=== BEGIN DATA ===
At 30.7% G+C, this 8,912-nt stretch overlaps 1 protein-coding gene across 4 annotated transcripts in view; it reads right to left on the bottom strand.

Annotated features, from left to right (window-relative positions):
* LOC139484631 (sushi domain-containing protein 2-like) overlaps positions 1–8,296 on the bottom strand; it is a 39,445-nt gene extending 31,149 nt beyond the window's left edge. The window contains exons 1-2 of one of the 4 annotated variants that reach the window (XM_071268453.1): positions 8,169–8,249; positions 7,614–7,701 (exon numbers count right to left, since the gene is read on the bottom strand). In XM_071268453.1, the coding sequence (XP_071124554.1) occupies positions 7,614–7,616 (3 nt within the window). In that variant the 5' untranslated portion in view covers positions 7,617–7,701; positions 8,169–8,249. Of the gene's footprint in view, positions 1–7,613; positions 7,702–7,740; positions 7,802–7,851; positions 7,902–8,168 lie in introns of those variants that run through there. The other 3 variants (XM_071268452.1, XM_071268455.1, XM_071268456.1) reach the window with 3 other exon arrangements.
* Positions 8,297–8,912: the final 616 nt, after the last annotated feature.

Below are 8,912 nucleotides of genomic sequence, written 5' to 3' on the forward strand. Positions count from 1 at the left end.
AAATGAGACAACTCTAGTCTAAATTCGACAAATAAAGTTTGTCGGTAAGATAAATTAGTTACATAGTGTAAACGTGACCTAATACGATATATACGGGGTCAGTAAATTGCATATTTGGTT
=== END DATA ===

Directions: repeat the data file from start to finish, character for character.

At 30.7% G+C, this 8,912-nt stretch overlaps 1 protein-coding gene across 4 annotated transcripts in view; it reads right to left on the bottom strand.

Annotated features, from left to right (window-relative positions):
* LOC139484631 (sushi domain-containing protein 2-like) overlaps positions 1–8,296 on the bottom strand; it is a 39,445-nt gene extending 31,149 nt beyond the window's left edge. The window contains exons 1-2 of one of the 4 annotated variants that reach the window (XM_071268453.1): positions 8,169–8,249; positions 7,614–7,701 (exon numbers count right to left, since the gene is read on the bottom strand). In XM_071268453.1, the coding sequence (XP_071124554.1) occupies positions 7,614–7,616 (3 nt within the window). In that variant the 5' untranslated portion in view covers positions 7,617–7,701; positions 8,169–8,249. Of the gene's footprint in view, positions 1–7,613; positions 7,702–7,740; positions 7,802–7,851; positions 7,902–8,168 lie in introns of those variants that run through there. The other 3 variants (XM_071268452.1, XM_071268455.1, XM_071268456.1) reach the window with 3 other exon arrangements.
* Positions 8,297–8,912: the final 616 nt, after the last annotated feature.

Below are 8,912 nucleotides of genomic sequence, written 5' to 3' on the forward strand. Positions count from 1 at the left end.
AAATGAGACAACTCTAGTCTAAATTCGACAAATAAAGTTTGTCGGTAAGATAAATTAGTTACATAGTGTAAACGTGACCTAATACGATATATACGGGGTCAGTAAATTGCATATTTGGTT